“Afflictive emotions” is the way that the Dali Lama describes them. They’re emotions that take away from a person. Strangely, what we call an “emotion” in English might have different words in Tibetan or at least more nuanced connotations than we typically observe in English. For instance, pride in oneself might be bad, but pride in what others have accomplished can be good.
Anger might be an easy target for negative emotions – but it’s not necessarily an afflictive or negative emotion. Aristotle believed that being angry with the right person to the right degree and for the right purpose was difficult – but when done to these standards, it’s not a negative emotion.
However, there are some emotions that are negative. Humiliation, for instance, is universally bad. There’s no need to humiliate others – or to feel humiliated yourself. Other emotions, like guilt and shame, may be adaptive, but they’re still negative and can easily be overdone. Guilt is that you’ve done something wrong. Shame is that you are bad. (See I Thought It Was Just Me (But It Isn’t) for more on shame and guilt.)
These emotions may have an evolutionary advantage – teaching us what we should or shouldn’t do. (See The Righteous Mind, The Blank Slate and The Evolution of Cooperation for more.) The challenge is that these emotions are amplified in those who are depressed and can overwhelm them.
In healthcare and in life, there are many forms to be filled out and an array of people who are looking to help you fill out the forms you’re expected to fill out yourself and those they’re expected to fill out. They’re systems designed to ensure that people are treated well. It’s common to use a PHQ-2 followed by a PHQ-9 if the answers on the PHQ-2 are concerning. It’s a series of checks and answers – but often it seems like that’s all it is.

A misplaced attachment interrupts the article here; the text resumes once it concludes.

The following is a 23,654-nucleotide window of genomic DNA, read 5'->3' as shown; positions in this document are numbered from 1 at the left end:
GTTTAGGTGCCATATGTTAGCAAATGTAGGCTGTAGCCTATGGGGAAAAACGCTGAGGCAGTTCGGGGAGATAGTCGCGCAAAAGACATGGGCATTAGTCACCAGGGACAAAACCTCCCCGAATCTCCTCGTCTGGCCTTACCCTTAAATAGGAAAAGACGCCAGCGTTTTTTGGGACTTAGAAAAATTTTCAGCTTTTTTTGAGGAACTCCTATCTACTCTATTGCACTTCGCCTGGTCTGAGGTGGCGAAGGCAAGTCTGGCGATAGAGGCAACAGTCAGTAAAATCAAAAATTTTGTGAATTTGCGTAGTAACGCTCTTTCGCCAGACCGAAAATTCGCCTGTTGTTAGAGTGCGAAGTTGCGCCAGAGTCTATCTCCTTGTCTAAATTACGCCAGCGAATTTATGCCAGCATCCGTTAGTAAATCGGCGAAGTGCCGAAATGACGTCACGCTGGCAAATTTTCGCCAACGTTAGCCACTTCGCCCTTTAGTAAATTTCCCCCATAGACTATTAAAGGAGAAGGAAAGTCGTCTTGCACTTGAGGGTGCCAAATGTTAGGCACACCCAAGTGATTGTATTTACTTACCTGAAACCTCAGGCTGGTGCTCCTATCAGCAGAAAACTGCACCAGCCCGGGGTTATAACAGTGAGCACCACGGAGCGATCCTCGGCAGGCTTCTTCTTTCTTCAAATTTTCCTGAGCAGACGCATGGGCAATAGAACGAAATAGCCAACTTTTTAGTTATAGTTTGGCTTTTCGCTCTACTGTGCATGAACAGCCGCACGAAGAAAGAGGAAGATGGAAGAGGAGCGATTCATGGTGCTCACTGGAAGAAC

The questions are asked by others with leading language and guiding glances. They don’t want you to answer in a way that triggers the second set of questions – and even if you do, they’re not interested in the truth. They’re interested in checking the right boxes so they can go on with their next task. It’s no wonder that people don’t feel listened to. How can you feel authentically listened to when the entire interaction is about filling out the forms?
That’s why, when people go through the BCBT-SP process, they often remark that the process is the first time they’ve ever felt listened to. The first step in the process is to have the person tell their story in their words as a narrative – not as answers to standard questions on a form.
One of the oddities that we observe in suicide is that attempts go up at the end of a depressive episode. Some account for this by saying that the psychomotor retardation (lack of desire to do anything) that depression brings abates (goes away) prior to the desire to die disappearing. Another odd experience is the increase in attempts as people leave an inpatient treatment facility. They seem to be getting better – but that turns out to not necessarily be the case.
One reason for the appearances not matching the outcomes could be that people are “white-knuckling it.” That is, they’re summoning all of their willpower to push back the depression and suicidal ideation. That can work for a while until they’ve exhausted their willpower. Roy Baumeister explains in Willpower that it’s an exhaustible resource – just like our muscles. So it can be that they seem better as they’re consuming willpower and fall when they exhaust it – sometimes falling into a pit of despair that leads to a suicide attempt.
Neither you nor those you care about should have to white-knuckle it. Brief Cognitive Behavioral Therapy for Suicide Prevention is an alternative – that works.